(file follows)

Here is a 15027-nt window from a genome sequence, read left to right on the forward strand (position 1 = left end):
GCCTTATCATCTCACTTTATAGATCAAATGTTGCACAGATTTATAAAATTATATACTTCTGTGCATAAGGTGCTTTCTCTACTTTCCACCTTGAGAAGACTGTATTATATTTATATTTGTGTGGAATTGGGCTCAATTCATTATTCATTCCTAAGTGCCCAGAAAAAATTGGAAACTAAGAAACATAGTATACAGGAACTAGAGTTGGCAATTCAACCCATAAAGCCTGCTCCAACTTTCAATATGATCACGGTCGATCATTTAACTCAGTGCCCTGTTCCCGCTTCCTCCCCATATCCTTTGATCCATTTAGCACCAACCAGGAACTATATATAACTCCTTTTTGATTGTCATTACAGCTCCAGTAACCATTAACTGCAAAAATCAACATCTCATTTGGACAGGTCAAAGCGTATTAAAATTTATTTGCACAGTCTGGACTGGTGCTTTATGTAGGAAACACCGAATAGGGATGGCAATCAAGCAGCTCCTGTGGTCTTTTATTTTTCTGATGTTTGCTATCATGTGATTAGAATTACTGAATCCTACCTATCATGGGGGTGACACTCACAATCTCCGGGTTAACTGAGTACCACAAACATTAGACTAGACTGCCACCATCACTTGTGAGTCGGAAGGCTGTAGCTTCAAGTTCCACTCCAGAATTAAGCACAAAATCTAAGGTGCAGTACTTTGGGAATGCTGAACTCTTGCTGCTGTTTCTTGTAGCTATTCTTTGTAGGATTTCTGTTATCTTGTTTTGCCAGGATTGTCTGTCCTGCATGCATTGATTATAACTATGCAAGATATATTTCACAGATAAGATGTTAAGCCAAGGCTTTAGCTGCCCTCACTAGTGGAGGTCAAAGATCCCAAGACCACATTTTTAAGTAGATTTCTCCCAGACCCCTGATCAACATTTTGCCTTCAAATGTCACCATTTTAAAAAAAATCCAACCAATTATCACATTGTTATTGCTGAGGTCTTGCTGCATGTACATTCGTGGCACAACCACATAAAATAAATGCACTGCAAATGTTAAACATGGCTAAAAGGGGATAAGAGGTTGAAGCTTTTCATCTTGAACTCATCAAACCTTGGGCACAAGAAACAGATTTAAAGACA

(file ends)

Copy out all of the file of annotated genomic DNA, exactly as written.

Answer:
Here is a 15027-nt window from a genome sequence, read left to right on the forward strand (position 1 = left end):
GCCTTATCATCTCACTTTATAGATCAAATGTTGCACAGATTTATAAAATTATATACTTCTGTGCATAAGGTGCTTTCTCTACTTTCCACCTTGAGAAGACTGTATTATATTTATATTTGTGTGGAATTGGGCTCAATTCATTATTCATTCCTAAGTGCCCAGAAAAAATTGGAAACTAAGAAACATAGTATACAGGAACTAGAGTTGGCAATTCAACCCATAAAGCCTGCTCCAACTTTCAATATGATCACGGTCGATCATTTAACTCAGTGCCCTGTTCCCGCTTCCTCCCCATATCCTTTGATCCATTTAGCACCAACCAGGAACTATATATAACTCCTTTTTGATTGTCATTACAGCTCCAGTAACCATTAACTGCAAAAATCAACATCTCATTTGGACAGGTCAAAGCGTATTAAAATTTATTTGCACAGTCTGGACTGGTGCTTTATGTAGGAAACACCGAATAGGGATGGCAATCAAGCAGCTCCTGTGGTCTTTTATTTTTCTGATGTTTGCTATCATGTGATTAGAATTACTGAATCCTACCTATCATGGGGGTGACACTCACAATCTCCGGGTTAACTGAGTACCACAAACATTAGACTAGACTGCCACCATCACTTGTGAGTCGGAAGGCTGTAGCTTCAAGTTCCACTCCAGAATTAAGCACAAAATCTAAGGTGCAGTACTTTGGGAATGCTGAACTCTTGCTGCTGTTTCTTGTAGCTATTCTTTGTAGGATTTCTGTTATCTTGTTTTGCCAGGATTGTCTGTCCTGCATGCATTGATTATAACTATGCAAGATATATTTCACAGATAAGATGTTAAGCCAAGGCTTTAGCTGCCCTCACTAGTGGAGGTCAAAGATCCCAAGACCACATTTTTAAGTAGATTTCTCCCAGACCCCTGATCAACATTTTGCCTTCAAATGTCACCATTTTAAAAAAAATCCAACCAATTATCACATTGTTATTGCTGAGGTCTTGCTGCATGTACATTCGTGGCACAACCACATAAAATAAATGCACTGCAAATGTTAAACATGGCTAAAAGGGGATAAGAGGTTGAAGCTTTTCATCTTGAACTCATCAAACCTTGGGCACAAGAAACAGATTTAAAGACA